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Archive for the ‘Kansas’ Category

SOUNDTRACK: MAJOR HIT-Robert De Niro at the Tony Awards Remix (2018).

Who is Major Hit?  No idea.

Is this remix very good?  Not really.  It’s only a minute or so.

Is it hilarious?  Yes.

Is it satisfying?  Hell Yes.

Will you listen to it more than once?  Probably not.

But will you feel a little bit better about your taxes after hearing this?  Well, probably not.

Actually, it might make you feel a little better.  And you probably find yourself quoting De Niro, too.

 

[READ: April 4, 2019] The Awakening of My Interest in Advanced Tax

Madras Press publishes limited-edition short stories and novella-length booklets and distributes the proceeds to a growing list of non-profit organizations chosen by our authors. For this particular book, proceeds to benefit Proceeds to benefit Granada House.

Originally appearing at the heart of The Pale King, David Foster Wallace’s posthumous semi-novel, this extended monologue brilliantly rambles its way around the circumstances that brought its narrator out of his ‘wastoid’ childhood and into maturity at the IRS. Along the way, he falls under the spell of a fake Jesuit, considers the true meaning of a soap opera station break, and narrowly escapes a gruesome death on the subway.

This is the final Madras Press book that I had left to read.  Since I has already read The Pale King, I was in no hurry to read this one.  But now it’s nice to say that I’ve finished all of the Madras Press books.  And that I could post this just in time for the massive Republican tax scam in which thanks to trump and his evil puppet mcconnell, my tax return dropped over $3,000.  Bastards.   May they all rot in prison.  And then hell.

Interestingly, back when I read this during Pale Summer (2014), this entire section was one week’s reading.  So my post from that week is still relevant.    It is posted almost in its entirety below:

This book is an excerpt from The Pale King.  In the book, it is almost 100 pages of one person’s testimony.  Without the novel for context, this excerpt stands on its own just fine.  It is basically an unnamed person’s introduction.  This narrator is so detail oriented that everything gets the same amount of importance–snowfall, the way to score drugs, the effects of drugs, Christian roommates, his father’s death, his mother’s lesibianism, oh and taxation.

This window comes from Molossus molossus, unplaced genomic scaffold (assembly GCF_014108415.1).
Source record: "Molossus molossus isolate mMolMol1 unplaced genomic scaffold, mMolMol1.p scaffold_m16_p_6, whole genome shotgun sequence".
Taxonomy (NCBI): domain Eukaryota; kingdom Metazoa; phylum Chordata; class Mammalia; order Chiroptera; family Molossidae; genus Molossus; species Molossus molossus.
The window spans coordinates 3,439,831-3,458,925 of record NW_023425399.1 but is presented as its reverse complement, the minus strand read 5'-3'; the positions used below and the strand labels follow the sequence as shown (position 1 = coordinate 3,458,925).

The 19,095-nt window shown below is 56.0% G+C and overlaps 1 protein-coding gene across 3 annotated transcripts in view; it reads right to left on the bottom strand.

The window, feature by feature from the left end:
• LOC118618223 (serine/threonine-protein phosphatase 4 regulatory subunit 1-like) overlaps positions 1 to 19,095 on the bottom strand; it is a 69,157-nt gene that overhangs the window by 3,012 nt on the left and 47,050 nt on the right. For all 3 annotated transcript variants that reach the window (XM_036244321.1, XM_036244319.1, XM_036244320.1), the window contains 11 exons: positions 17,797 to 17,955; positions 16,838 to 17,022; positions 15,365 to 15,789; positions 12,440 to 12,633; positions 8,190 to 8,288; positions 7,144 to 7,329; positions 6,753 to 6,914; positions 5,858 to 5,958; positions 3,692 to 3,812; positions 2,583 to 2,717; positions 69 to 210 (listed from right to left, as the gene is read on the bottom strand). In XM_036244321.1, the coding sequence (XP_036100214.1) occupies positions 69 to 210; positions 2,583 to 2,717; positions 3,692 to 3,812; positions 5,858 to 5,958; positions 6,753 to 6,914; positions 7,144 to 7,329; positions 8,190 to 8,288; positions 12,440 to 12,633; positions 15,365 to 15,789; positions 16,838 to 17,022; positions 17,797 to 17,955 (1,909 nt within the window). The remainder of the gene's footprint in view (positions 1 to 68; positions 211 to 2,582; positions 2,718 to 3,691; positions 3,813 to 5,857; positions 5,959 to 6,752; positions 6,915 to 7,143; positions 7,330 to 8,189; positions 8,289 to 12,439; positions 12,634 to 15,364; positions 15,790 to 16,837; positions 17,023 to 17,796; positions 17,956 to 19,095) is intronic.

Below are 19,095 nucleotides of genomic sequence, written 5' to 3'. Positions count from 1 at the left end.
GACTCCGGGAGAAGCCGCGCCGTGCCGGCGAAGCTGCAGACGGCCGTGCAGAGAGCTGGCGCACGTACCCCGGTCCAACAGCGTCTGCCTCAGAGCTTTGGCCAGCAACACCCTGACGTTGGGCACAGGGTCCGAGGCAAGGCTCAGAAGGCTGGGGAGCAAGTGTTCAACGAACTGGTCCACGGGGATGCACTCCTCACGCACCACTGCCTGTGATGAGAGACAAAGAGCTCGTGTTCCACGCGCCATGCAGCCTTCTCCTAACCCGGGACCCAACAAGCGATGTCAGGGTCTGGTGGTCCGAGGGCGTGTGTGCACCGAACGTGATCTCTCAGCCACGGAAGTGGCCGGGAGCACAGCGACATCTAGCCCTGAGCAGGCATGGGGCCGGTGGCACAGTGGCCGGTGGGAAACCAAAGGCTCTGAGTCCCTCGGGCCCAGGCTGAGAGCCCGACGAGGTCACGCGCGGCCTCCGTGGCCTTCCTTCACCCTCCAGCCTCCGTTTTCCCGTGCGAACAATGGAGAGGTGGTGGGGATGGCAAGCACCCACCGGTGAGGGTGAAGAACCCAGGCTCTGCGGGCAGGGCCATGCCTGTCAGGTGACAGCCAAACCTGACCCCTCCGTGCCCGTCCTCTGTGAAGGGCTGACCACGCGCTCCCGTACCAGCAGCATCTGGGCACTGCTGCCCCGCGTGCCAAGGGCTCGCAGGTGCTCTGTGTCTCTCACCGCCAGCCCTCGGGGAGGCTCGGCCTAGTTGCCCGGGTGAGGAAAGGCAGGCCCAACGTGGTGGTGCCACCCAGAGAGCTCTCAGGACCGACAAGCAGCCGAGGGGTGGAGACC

So much of it is “irrelevant,” that I hate to get bogged down in details.  So this is a basic outline of ideas until the more “important” pieces of information surface.

For the most part, this is all inside one man’s head as he talks about his life in college, after college, and into the Service.  Mostly this is simply a wonderful character study, full of neuroses and problems that many people face at some point (to one degree or another).  The interviewee states that “A good bit of it I don’t remember… from what I understand, I’m supposed to explain how I arrived at this career.”

Initially he was something of a nihilist, whose response to everything was “whatever.”  A common name for this kind of nihilist at the time was wastoid.  He drifted in and out of several colleges over the years, taking abstract psychology classes.  He says that his drifting was typical of family dramas in the 1970s–son is feckless, mother sticks up for son, father squeezes sons shoes, etc. They lived in Chicago, his father was a cost systems supervisor for the City of Chicago. (more…)

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tpk3SOUNDTRACK: OBETROL-“The Sound Machine” and “Chopped an Dropped”(2011).